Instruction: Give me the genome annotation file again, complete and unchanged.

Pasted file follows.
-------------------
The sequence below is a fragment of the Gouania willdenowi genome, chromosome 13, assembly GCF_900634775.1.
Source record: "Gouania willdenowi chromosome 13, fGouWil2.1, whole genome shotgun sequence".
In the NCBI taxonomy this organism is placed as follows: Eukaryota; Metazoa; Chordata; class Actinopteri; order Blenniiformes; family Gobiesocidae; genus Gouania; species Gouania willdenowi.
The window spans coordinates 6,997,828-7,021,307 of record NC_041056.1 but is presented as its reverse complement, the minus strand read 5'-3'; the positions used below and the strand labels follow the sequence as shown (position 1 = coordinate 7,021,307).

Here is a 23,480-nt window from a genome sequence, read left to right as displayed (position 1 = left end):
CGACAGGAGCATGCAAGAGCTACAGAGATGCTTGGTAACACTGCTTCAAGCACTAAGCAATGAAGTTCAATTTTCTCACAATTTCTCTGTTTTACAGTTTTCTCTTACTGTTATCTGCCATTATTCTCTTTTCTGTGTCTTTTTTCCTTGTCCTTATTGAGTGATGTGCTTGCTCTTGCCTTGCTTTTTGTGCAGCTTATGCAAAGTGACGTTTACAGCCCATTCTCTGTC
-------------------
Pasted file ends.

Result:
The sequence below is a fragment of the Gouania willdenowi genome, chromosome 13, assembly GCF_900634775.1.
Source record: "Gouania willdenowi chromosome 13, fGouWil2.1, whole genome shotgun sequence".
In the NCBI taxonomy this organism is placed as follows: Eukaryota; Metazoa; Chordata; class Actinopteri; order Blenniiformes; family Gobiesocidae; genus Gouania; species Gouania willdenowi.
The window spans coordinates 6,997,828-7,021,307 of record NC_041056.1 but is presented as its reverse complement, the minus strand read 5'-3'; the positions used below and the strand labels follow the sequence as shown (position 1 = coordinate 7,021,307).

Here is a 23,480-nt window from a genome sequence, read left to right as displayed (position 1 = left end):
CGACAGGAGCATGCAAGAGCTACAGAGATGCTTGGTAACACTGCTTCAAGCACTAAGCAATGAAGTTCAATTTTCTCACAATTTCTCTGTTTTACAGTTTTCTCTTACTGTTATCTGCCATTATTCTCTTTTCTGTGTCTTTTTTCCTTGTCCTTATTGAGTGATGTGCTTGCTCTTGCCTTGCTTTTTGTGCAGCTTATGCAAAGTGACGTTTACAGCCCATTCTCTGTC